Tuesday, October 19, 2010

Simplicity, Complexity of Crosscuts and Kilns





Wood for the next firing

A large pine tree fell across our walking path recently, so Levi and I spent the middle of today cutting it up into manageable pieces and hefting it out of the woods onto the bed of my pickup truck. I have an electric chain saw, so we had to use my old crosscut saw. It was quite a workout, so I skipped my planned trip to the Y.

Cutting timber with a crosscut saw requires two people to get into a rhythm. One person pulls and the other lets the blade slide in a straight line, doesn't push. When you find that rhythm, the blade does the work.

Stoking a wood-fired kiln requires a rhythm. Levi and I have fired my Manabigama several times, and we're learning that rhythm. This kiln wants to climb quickly, and you can fire it successfully by letting it climb and keep supplying it more wood, but sometimes I want to slow it down. This last firing, I wanted to reach a temperature and keep it there, but I ended up reaching maximum temperature too quickly and shutting it down before I wanted to.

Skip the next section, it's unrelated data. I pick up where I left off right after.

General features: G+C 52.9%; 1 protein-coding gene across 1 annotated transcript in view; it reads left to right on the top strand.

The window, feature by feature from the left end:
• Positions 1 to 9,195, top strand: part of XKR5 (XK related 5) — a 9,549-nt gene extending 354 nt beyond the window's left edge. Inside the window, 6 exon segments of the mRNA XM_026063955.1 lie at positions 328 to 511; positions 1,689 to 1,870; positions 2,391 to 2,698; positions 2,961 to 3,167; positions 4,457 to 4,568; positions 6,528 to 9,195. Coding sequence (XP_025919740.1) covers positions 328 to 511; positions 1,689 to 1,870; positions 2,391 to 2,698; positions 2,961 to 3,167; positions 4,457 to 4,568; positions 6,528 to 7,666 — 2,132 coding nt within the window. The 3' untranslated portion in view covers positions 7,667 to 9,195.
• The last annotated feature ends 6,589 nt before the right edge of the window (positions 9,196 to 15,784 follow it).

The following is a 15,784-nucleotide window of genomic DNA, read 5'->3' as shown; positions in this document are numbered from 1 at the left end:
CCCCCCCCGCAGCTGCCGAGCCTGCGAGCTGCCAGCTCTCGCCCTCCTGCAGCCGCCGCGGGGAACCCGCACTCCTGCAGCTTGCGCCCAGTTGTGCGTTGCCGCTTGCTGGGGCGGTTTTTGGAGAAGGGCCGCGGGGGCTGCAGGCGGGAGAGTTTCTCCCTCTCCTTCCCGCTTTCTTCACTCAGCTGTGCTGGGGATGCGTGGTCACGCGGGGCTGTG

I'm searching for some parallel between using a crosscut saw and stoking a kiln. We're pushing the kiln, when we need to be pulling the kiln. We haven't quite found the right rhythm to allow the kiln to do what we want it to do. The challenge is, we're still learning what the kiln can do, and what we can do with the kiln.

It's much easier to cut down a tree with a crosscut saw. What you're trying to accomplish when cutting down a tree is pretty simple. Firing a wood kiln isn't as clear cut.

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